In the end they had left themselves just too much to do and they must look back on their first half policy of not contesting the Gweedore kick-outs. When they pushed up man on man in the second period the game changed dramatically and while the Donegal champions won every one of their first half kick-outs, that ratio changed dramatically in the second half.

13Cargin’s James Lavery comes out of defence with the ball during the second half. 2

GAOTH DOBHAIR

Christopher Sweeney, Gary Mc Fadden, Neil Mc Gee, Christopher Mc Fadden, Niall Friel, Ciaran Gillespie, Seamus Boyle (0-01), Daire Boyle, Eamon Mc Gee (0-01),  Cian Mulligan (1-01), Naoishe Boyle, Donal Mc Bride, Eamon Collum (0-03), Kevin Cassidy (1-03), Michael Carroll (1-02)

Subs

Peadar Mc Hugh for Ciaran Gillespie

Seamus Carvill for D Mc Bride

Stephen Ferry for E Collum

Gavin Mc Bride for N Boyle

E Collum for G Mc Bride (black card)1

CARGIN

John Mc Nabb, Donnach Mc Keever, Marty Kane (0-01), Gerard Mc Corley, Tony Scullion, Justin Crozier (0-01), James Laverty (0-01), Gerard Mc Cann (0-01), Michael Mc Cann (0-02), John Carron, Jamie Gribbin (0-03), Ciaran Bradley, Enda Mc Grogan (0-01), Michael Magill, Tomas Mc Cann (0-02)

Subs

Kieran Close for M Magill

Paul Mc Cann (1-01) J Gribbin

Oran Mc Auley for E Mc Grogan

Referee Paul Faloon (An Dun)Creagh copy-banner

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Pics by John McIlwaine

 

 

 

Gaoth Dobhair have answered their critics – Christopher McFadden

By the Donegal Democrat

Christopher McFadden believes that Gaoth Dobhair’s SFC win last Sunday will finally silence their critics.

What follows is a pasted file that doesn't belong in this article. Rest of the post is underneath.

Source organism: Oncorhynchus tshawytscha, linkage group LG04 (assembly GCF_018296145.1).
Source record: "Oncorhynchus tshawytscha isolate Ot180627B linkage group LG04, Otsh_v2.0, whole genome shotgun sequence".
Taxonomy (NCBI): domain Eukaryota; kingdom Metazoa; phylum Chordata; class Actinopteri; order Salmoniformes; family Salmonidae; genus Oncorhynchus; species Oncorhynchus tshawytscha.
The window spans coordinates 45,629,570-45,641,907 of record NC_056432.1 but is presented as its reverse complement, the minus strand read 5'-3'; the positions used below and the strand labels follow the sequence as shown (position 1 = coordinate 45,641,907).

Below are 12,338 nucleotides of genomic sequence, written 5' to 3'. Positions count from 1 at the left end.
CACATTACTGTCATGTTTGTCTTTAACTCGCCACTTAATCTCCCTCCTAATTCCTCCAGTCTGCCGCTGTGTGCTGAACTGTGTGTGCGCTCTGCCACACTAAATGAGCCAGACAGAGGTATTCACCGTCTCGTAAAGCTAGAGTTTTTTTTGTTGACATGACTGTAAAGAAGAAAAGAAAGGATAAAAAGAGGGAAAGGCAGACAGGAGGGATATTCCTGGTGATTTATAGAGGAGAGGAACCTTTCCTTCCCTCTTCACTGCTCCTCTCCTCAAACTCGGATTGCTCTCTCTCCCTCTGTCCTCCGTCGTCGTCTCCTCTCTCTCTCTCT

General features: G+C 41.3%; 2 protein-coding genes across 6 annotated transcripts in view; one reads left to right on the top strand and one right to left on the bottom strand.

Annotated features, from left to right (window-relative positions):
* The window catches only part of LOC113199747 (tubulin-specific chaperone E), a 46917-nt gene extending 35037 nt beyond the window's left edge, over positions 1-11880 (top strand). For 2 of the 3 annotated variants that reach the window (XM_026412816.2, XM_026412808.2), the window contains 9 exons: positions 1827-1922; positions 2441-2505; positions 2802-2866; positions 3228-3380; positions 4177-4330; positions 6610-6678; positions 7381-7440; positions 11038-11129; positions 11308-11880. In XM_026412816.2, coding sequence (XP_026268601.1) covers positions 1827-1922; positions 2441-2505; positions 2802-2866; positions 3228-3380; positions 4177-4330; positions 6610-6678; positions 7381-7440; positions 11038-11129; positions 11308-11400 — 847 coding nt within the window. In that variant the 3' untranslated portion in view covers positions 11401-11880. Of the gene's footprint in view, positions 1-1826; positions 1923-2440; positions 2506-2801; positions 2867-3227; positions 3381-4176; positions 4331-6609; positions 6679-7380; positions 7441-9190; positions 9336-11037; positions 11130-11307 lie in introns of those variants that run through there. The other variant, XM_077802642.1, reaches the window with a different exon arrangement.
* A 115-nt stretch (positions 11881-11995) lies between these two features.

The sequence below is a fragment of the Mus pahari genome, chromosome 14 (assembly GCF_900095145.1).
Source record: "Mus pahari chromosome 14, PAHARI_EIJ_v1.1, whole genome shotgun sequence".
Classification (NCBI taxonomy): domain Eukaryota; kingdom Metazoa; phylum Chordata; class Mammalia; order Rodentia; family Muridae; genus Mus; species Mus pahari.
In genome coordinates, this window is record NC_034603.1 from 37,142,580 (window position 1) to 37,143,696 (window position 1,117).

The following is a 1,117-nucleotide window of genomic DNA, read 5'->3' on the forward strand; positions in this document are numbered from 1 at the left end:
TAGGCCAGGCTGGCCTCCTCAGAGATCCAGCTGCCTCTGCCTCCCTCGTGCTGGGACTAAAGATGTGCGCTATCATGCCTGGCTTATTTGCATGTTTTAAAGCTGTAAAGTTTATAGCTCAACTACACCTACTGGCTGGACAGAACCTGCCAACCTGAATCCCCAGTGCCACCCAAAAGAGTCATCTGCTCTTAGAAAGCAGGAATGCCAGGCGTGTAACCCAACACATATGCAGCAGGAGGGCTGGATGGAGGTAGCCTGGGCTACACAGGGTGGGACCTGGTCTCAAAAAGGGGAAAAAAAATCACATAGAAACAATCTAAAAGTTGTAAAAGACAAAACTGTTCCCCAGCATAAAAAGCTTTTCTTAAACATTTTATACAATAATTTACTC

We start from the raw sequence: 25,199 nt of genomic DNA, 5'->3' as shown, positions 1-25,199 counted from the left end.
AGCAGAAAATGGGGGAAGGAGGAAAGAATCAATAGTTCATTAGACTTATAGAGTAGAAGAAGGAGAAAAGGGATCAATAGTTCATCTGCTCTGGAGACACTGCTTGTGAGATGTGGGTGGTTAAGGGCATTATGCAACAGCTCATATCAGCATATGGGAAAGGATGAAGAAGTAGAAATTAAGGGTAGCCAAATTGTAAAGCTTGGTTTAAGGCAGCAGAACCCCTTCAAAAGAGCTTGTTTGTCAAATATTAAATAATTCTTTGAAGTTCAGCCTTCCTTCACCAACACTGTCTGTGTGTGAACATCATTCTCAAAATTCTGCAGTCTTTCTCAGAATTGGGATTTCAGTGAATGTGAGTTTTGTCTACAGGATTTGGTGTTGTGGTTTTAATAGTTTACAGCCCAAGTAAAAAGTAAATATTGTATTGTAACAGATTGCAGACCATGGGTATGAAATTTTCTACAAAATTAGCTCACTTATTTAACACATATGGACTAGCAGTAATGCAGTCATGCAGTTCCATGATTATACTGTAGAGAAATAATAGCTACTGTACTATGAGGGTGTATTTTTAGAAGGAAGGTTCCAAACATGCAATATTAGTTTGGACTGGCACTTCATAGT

So many questions were asked of the Magheragallon men over the last 12 years as to why they were unable to once again scale that Dr. Maguire mountain.

33-year-old McFadden is one of the few survivors from Gaoth Dobhair’s last championship win back in 2006. He admits that the last decade or so of failure hasn’t been good enough for a club with Gaoth Dobhair’s pedigree.

He told the Donegal Democrat: “Going back to 2006, I was still just a young fella. I think I was 21. You probably take it for granted. You expect them to come in threes and fours. But nothing followed. But we’re back here now. The parish of Gaoth Dobhair have been waiting for this for so long.

“We know we haven’t been good enough but all that’s changed now after this.”

The influx of a superb group of young and decorated footballers has made a huge difference to what Gaoth Dobhair now bring to the table. Spliced between experienced campaigners like McFadden, Kevin Cassidy and Neil and Eamon McGee; what Mervyn O’Donnell now has at his disposal is a panel that possesses panache, pace and real power.